Celebrity injunction deja vu all over again
As the great movie mogul Sam Goldwyn might have said: "It's injunction deja vu, all over again."
The Supreme Court has decided that the privacy injunction obtained by a married celebrity who, it is alleged, took part in what the courts have called a "three-way sexual encounter", should remain.
That celebrity is known to us only as PJS but following the granting of his injunction in January, has been named in the US media, in Scotland and online.
It is essentially that - the cat being let out of the bag - which led the Court of Appeal to lift the injunction, although the Supreme Court has now decided it should remain in place.
And recently, newspapers have been going to town on a separate story involving a well-known, married actor who has an injunction preventing publication of details of his alleged sexual encounter with a prostitute.
They argue - as it was similarly argued by lawyers representing the Sun on Sunday in the PJS case - it is absurd that he has been named in the United States and on social media, but cannot be named in the mainstream media here.
The actor's injunction was obtained five years ago, but it would seem the print media has been emboldened by what some regard as the orchestrated leakage of identifying information in the PJS case.
It looks to be working through a back catalogue of celebrity injunctions in a campaign to destroy the UK privacy injunction.
The newspapers regard these court orders as unsustainable and unfit for purpose in the global world of the internet. And they are not alone in seeing them as a Canute-like attempt to hold back the modern tide of information.
But injunctions also happen to interfere with the tabloid business model by stopping them from writing about the sex lives of the rich and famous.
So how many celebrity injunctions are there? We don't know for sure.
They are often incorrectly referred to as "super-injunctions". A true super-injunction is so powerful that even the fact of the injunction cannot be made public. So we really wouldn't know how many exist.
However, lawyers who work in this area estimate there are possibly one or two true super-injunctions.
There are, however, more privacy injunctions in place. These are injunctions which anonymise the celebrity claimant and details of the activity they are alleged to have taken part in.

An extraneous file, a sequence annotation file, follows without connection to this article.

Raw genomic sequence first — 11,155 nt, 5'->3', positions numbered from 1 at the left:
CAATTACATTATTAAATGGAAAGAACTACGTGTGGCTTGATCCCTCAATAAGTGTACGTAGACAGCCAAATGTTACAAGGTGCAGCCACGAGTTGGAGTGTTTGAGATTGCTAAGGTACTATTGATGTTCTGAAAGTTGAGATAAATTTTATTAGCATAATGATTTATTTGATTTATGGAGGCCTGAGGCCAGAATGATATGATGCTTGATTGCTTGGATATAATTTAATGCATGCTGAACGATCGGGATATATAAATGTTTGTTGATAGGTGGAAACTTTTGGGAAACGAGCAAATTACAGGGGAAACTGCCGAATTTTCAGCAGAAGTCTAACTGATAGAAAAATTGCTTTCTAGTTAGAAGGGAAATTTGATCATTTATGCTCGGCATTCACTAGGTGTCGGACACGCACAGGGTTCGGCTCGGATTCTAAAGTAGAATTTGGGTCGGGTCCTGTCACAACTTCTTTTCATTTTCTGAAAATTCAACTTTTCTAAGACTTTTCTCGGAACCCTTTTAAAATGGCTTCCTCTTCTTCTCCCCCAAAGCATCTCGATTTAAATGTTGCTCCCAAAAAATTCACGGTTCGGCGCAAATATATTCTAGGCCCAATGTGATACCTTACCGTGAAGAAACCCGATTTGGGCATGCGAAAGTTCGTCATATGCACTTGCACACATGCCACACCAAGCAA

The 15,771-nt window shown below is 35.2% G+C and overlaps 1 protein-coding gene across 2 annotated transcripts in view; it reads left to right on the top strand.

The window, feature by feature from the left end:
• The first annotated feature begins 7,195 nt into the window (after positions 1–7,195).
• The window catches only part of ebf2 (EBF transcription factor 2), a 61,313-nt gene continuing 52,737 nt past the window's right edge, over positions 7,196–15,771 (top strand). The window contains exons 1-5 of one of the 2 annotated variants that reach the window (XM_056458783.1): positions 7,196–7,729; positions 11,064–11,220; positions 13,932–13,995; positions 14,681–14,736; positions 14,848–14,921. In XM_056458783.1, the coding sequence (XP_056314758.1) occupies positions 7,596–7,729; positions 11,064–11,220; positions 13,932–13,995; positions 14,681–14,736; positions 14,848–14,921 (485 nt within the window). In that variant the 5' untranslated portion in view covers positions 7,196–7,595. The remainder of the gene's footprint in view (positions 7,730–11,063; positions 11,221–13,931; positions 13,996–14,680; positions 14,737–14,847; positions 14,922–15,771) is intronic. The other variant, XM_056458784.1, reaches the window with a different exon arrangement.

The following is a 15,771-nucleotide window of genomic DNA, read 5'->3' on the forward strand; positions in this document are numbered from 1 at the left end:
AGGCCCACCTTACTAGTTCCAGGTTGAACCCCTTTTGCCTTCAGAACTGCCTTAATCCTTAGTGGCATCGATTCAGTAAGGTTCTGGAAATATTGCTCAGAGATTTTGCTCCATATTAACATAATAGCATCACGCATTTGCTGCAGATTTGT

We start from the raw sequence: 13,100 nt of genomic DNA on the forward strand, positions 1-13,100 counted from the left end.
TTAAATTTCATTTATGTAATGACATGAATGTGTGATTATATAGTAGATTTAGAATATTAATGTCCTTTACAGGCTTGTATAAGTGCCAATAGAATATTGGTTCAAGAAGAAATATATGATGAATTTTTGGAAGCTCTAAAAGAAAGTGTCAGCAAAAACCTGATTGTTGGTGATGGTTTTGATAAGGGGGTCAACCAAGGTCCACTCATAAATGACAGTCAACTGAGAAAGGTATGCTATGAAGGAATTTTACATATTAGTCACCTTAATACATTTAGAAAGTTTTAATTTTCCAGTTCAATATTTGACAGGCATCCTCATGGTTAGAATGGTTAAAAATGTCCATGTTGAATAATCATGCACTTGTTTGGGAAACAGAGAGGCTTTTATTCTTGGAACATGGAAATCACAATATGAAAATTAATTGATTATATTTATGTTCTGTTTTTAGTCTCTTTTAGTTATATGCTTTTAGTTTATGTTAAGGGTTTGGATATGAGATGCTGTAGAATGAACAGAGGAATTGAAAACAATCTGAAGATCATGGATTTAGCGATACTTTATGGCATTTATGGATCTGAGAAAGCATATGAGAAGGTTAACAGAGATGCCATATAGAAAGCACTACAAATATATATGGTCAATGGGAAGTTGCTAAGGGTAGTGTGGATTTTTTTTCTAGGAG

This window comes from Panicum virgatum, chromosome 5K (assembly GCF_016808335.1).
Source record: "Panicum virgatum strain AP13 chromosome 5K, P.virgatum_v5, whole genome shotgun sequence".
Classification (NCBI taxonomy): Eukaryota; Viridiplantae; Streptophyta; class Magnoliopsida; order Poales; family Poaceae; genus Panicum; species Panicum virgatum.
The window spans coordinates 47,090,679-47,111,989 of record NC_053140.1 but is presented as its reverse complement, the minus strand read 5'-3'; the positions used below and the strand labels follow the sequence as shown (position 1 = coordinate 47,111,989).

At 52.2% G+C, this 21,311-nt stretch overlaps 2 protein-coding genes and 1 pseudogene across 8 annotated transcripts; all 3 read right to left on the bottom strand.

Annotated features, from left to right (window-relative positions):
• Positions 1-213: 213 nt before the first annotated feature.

The existence of these injunctions can be made public. And so there will be some very twitchy celebrities out there clutching injunctions and wondering when it might be their turn to be subject to a press campaign to identify them.
How did we get here?
There was no right to privacy in UK law until the Human Rights Act in 2000. Before that, newspapers could publish whatever they liked about a person. As long as it wasn't defamatory, it could be as private as they liked.
In 1990, the 'Allo 'Allo actor Gorden Kaye was recovering from emergency brain surgery when a team from the Sunday Sport disguised as medical staff entered his hospital room, took photographs and purported to interview him.
He took his case for breach of privacy to the Court of Appeal, only to be told there was no right to privacy.
The court spoke of the "desirability" of parliament legislating to create a privacy law. It never did, but, in 1998, the Labour government passed the Human Rights Act, which wrote into UK law the European Convention on Human Rights.
They drew up the battle lines between the rich and powerful who wanted to protect their privacy on the one hand, and a hungry tabloid press who wanted to write about it on the other.
Back in the spotlight
The law was developed by judges in cases involving the supermodel Naomi Campbell, photographed leaving a drug treatment centre, and the former Formula 1 boss, Max Mosley, who took part in a orgy with prostitutes.
His case established that a consensual sexual act between adults was by definition private, and the press could only publish the story if there was a genuine public interest in doing so.
At the heart of the fight was the only effective means of protecting privacy - the privacy injunction.
Five years ago, the Manchester United footballer Ryan Giggs had his injunction - preventing details of an alleged affair being reported - melted, following publication online and in Scotland. He was then named by an MP in parliament.
Things went quiet for a while, perhaps while the tabloid media was put somewhat on the back foot by the phone-hacking scandal.
But celebrity injunctions are now back firmly in the spotlight and their future looks pretty fragile.
Some will say the damage to, and possible demise of the injunction is an inevitable consequence of the weakness of national courts to enforce these orders in a global internet age.
Others will feel it that it undermines the rule of law, destroys any meaningful privacy protection and is deeply worrying.